It seems that someone who is moved enough by the free speech ideal to post pictures of flags and devote time and energy to making numerous comments on his blog would be more offended by a government arresting someone for expressing an opinion than he would about private citizens doing crazy and violent shit.

Posted by: Lefty at February 7, 2006 03:18 PM

Lefty, as you have correctly surmised, I am a supporter of free speech for everybody, with the sole exeption of Cindy Sheehan. Hence my silence about her Tshirt.

Posted by: Dr. Frank at February 7, 2006 04:26 PM

"however, the ban on antisemitic propaganda in a place like Germany has a kind of logic and is historically understandable, even though I disagree with it in principle in the abstract."

Historically understandable, but a mistake none the less the law of unintended consequences being what it is.

Apparently Sheehan was being disruptive, shouting down the President as he was speaking. I don't know if she should be charged with anything (was she?) but certainly it was onlay to remove her. There is no constitutional right to attend the State of the Union address. The t-shirt thing is a strawman.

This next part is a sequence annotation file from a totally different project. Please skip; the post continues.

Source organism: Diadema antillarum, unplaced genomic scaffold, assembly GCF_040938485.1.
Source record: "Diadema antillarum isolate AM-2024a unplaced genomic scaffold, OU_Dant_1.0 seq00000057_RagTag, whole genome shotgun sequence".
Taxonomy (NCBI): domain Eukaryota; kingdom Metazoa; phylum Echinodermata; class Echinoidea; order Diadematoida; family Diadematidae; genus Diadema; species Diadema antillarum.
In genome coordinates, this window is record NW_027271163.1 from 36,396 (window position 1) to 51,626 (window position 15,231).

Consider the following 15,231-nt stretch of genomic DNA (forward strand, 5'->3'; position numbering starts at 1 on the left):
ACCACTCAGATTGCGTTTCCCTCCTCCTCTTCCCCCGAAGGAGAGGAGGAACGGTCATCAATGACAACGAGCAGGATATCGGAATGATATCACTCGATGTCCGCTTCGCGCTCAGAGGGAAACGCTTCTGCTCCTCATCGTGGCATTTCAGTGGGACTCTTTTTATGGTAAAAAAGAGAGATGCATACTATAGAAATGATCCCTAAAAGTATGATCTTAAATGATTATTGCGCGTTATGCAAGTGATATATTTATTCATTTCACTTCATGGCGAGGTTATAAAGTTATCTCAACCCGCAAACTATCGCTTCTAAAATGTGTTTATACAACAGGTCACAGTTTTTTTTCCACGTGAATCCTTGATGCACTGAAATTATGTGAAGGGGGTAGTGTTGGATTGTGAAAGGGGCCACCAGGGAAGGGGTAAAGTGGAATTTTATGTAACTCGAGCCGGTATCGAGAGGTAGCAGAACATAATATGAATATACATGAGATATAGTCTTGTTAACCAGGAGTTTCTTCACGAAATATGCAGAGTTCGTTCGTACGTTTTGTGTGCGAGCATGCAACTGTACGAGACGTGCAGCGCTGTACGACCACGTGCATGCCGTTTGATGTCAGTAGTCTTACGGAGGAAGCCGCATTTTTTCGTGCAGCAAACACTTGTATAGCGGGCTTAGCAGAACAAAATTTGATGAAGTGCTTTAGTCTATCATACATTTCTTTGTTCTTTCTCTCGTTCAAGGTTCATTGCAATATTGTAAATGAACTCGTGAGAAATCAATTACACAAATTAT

Posted by: josh at February 7, 2006 04:43 PM

OK, fair enough. But for all the Voltaire-invoking platitudes about defending your right to say stuff I disagree with, I don't see people practicing it very often.

Posted by: Lefty at February 7, 2006 04:50 PM

Why are you not defending Dr. Frank's right to only complain about certain infringes on free speech? Hmmmm? Playing favorites, are we?

Posted by: chris riordan at February 7, 2006 04:58 PM

Because Dr Frank can defend himself, rather capably I might add.

Posted by: Lefty at February 7, 2006 05:01 PM

But he doesn't have the time to do it with the zest and conviction that his minions can. I think you missed my point, though: Just because you don't go berzerk everytime someone has been violated doesn't mean you support their violation. And, Josh made a good point. You do not have a constitutional right to attend the state of the union address. Being disruptive is being disruptive, the security gaurds will throw you out everytime regardless of your attire. It can even argued that Sheehan was infringing on George Bush's freedom of speech by trying to shout him down. I mean, I personally wouldn't waste my time arguing that, but it would be a valid position.

Posted by: chris riordan at February 7, 2006 05:15 PM